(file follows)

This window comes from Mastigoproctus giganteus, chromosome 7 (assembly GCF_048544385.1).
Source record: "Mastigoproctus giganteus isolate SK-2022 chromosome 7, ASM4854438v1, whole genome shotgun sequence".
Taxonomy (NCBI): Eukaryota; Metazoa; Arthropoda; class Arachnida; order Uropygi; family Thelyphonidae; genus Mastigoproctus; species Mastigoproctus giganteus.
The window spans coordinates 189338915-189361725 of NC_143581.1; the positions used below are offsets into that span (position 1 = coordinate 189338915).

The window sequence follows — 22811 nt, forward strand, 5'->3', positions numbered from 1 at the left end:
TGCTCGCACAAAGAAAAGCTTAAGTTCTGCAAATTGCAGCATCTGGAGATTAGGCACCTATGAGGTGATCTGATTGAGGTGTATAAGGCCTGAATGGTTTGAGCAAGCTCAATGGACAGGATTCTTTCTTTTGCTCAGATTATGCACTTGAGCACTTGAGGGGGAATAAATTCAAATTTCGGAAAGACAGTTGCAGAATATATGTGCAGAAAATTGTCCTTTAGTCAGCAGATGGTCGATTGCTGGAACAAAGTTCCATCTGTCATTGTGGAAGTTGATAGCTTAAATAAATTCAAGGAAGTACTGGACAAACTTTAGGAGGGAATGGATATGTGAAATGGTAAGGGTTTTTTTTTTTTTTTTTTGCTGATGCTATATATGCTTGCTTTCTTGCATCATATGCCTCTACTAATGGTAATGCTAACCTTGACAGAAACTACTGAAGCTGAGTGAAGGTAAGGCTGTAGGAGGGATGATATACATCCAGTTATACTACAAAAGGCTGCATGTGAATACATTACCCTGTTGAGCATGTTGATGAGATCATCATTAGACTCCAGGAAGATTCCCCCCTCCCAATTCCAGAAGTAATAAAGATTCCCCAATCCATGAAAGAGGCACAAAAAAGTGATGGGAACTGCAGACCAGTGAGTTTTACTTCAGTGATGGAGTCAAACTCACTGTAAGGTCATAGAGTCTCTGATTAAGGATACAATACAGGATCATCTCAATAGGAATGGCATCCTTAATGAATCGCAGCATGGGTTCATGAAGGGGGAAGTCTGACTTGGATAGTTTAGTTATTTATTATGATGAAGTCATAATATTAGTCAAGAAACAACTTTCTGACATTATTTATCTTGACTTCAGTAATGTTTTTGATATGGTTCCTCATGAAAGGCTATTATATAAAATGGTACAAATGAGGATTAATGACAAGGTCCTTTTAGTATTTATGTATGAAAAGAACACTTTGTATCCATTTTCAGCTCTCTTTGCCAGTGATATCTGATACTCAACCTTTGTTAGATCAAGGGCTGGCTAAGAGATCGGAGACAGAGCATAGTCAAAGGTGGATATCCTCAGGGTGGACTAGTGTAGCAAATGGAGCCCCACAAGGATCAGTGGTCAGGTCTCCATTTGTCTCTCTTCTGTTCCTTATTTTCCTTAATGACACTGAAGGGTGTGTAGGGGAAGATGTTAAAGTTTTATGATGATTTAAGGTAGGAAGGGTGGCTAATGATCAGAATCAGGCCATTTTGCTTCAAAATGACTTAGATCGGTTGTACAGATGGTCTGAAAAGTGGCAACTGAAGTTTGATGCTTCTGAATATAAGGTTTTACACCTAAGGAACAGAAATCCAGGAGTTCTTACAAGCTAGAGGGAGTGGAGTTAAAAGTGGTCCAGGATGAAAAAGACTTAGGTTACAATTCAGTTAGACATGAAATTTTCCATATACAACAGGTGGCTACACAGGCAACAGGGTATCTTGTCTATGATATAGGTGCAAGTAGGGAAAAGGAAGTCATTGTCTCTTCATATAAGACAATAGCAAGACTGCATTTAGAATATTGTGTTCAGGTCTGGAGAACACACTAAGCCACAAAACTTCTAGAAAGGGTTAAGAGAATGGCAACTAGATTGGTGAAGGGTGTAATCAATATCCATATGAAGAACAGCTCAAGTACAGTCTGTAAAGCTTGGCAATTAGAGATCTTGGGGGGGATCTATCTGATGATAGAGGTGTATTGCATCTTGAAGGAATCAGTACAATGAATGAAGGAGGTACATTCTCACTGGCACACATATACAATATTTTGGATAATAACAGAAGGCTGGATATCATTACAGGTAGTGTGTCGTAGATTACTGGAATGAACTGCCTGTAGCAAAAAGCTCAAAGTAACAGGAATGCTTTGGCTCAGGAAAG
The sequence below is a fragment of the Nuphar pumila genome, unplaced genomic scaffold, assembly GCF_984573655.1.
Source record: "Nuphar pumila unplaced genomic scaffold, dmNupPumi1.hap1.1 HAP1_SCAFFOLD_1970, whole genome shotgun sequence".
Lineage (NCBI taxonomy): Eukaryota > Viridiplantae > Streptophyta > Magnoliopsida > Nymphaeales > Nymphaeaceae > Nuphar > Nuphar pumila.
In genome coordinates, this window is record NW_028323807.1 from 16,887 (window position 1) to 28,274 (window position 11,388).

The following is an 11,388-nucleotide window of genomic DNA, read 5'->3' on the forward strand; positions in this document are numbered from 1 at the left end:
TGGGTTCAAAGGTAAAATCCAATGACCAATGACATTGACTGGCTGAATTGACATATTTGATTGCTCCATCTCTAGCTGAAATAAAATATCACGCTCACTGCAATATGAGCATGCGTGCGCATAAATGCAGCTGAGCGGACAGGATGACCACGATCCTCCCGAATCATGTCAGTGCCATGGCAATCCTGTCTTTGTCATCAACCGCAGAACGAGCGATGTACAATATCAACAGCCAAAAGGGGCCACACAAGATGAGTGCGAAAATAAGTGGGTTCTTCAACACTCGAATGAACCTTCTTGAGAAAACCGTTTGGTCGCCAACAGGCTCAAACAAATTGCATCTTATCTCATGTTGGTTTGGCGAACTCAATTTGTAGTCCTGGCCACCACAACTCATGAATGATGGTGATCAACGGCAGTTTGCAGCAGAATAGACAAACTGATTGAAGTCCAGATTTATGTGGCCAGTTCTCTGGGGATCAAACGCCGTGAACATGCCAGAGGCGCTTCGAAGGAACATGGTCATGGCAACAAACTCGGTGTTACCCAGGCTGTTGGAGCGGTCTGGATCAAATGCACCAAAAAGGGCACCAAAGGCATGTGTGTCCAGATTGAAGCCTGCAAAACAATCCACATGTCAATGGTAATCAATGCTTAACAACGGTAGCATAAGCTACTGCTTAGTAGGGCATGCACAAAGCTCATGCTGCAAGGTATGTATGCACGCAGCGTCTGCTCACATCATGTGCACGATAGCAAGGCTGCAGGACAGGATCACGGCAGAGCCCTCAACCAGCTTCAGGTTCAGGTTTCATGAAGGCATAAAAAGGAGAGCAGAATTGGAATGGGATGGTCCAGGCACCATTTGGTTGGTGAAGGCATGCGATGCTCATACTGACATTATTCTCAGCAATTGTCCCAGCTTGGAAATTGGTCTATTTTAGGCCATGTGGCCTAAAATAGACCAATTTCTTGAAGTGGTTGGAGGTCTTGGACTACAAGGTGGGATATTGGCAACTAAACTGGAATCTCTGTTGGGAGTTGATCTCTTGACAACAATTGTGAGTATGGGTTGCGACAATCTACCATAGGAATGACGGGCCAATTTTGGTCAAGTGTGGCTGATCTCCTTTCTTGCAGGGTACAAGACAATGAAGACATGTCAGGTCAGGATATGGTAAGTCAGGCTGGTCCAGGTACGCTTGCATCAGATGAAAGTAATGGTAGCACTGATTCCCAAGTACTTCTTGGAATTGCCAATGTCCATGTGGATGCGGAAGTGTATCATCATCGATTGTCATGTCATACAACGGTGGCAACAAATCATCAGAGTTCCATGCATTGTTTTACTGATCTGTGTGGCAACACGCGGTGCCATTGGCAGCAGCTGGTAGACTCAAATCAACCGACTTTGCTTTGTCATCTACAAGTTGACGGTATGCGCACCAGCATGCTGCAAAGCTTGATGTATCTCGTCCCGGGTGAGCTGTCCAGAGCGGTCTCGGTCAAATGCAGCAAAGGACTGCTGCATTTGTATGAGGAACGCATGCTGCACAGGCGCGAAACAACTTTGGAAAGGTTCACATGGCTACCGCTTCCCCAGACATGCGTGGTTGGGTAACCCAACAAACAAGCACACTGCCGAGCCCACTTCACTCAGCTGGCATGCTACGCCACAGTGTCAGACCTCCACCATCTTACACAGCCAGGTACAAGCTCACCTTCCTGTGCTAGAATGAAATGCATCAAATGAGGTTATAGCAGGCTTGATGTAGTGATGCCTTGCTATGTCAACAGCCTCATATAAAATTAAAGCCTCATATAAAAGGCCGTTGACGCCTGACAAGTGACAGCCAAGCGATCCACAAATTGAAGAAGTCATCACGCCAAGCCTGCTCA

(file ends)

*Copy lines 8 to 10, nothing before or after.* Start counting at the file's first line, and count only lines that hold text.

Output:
Source record: "Nuphar pumila unplaced genomic scaffold, dmNupPumi1.hap1.1 HAP1_SCAFFOLD_1970, whole genome shotgun sequence".
Lineage (NCBI taxonomy): Eukaryota > Viridiplantae > Streptophyta > Magnoliopsida > Nymphaeales > Nymphaeaceae > Nuphar > Nuphar pumila.
In genome coordinates, this window is record NW_028323807.1 from 16,887 (window position 1) to 28,274 (window position 11,388).